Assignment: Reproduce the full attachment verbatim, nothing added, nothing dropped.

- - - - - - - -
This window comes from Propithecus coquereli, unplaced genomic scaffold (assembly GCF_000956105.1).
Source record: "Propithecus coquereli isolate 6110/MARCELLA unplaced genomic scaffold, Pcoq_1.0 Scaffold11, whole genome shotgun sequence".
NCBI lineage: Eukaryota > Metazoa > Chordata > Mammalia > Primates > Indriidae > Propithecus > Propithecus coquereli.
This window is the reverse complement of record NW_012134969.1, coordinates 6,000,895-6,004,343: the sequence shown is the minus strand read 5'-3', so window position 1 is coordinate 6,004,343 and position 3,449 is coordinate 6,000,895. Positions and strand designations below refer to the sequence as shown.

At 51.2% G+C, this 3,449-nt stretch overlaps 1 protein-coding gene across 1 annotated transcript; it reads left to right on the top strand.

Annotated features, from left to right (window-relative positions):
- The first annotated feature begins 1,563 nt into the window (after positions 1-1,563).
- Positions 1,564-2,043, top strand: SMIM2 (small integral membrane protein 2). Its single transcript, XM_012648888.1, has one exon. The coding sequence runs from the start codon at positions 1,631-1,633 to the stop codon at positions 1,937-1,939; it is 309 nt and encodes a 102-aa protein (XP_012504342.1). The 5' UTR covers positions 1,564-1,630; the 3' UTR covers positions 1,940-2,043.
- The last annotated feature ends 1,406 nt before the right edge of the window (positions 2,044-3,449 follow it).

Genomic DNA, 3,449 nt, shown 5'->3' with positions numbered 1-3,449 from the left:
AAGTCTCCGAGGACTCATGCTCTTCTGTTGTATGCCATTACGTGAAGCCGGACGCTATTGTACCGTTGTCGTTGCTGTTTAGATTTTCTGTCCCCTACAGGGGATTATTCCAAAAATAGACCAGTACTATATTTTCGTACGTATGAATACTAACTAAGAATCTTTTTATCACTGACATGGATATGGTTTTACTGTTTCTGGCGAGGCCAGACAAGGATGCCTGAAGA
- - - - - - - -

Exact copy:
This window comes from Propithecus coquereli, unplaced genomic scaffold (assembly GCF_000956105.1).
Source record: "Propithecus coquereli isolate 6110/MARCELLA unplaced genomic scaffold, Pcoq_1.0 Scaffold11, whole genome shotgun sequence".
NCBI lineage: Eukaryota > Metazoa > Chordata > Mammalia > Primates > Indriidae > Propithecus > Propithecus coquereli.
This window is the reverse complement of record NW_012134969.1, coordinates 6,000,895-6,004,343: the sequence shown is the minus strand read 5'-3', so window position 1 is coordinate 6,004,343 and position 3,449 is coordinate 6,000,895. Positions and strand designations below refer to the sequence as shown.

At 51.2% G+C, this 3,449-nt stretch overlaps 1 protein-coding gene across 1 annotated transcript; it reads left to right on the top strand.

Annotated features, from left to right (window-relative positions):
- The first annotated feature begins 1,563 nt into the window (after positions 1-1,563).
- Positions 1,564-2,043, top strand: SMIM2 (small integral membrane protein 2). Its single transcript, XM_012648888.1, has one exon. The coding sequence runs from the start codon at positions 1,631-1,633 to the stop codon at positions 1,937-1,939; it is 309 nt and encodes a 102-aa protein (XP_012504342.1). The 5' UTR covers positions 1,564-1,630; the 3' UTR covers positions 1,940-2,043.
- The last annotated feature ends 1,406 nt before the right edge of the window (positions 2,044-3,449 follow it).

Genomic DNA, 3,449 nt, shown 5'->3' with positions numbered 1-3,449 from the left:
AAGTCTCCGAGGACTCATGCTCTTCTGTTGTATGCCATTACGTGAAGCCGGACGCTATTGTACCGTTGTCGTTGCTGTTTAGATTTTCTGTCCCCTACAGGGGATTATTCCAAAAATAGACCAGTACTATATTTTCGTACGTATGAATACTAACTAAGAATCTTTTTATCACTGACATGGATATGGTTTTACTGTTTCTGGCGAGGCCAGACAAGGATGCCTGAAGA